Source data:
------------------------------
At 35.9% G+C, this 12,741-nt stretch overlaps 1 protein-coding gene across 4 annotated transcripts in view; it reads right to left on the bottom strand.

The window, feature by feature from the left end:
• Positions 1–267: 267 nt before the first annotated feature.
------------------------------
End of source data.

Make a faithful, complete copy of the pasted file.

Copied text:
At 35.9% G+C, this 12,741-nt stretch overlaps 1 protein-coding gene across 4 annotated transcripts in view; it reads right to left on the bottom strand.

The window, feature by feature from the left end:
• Positions 1–267: 267 nt before the first annotated feature.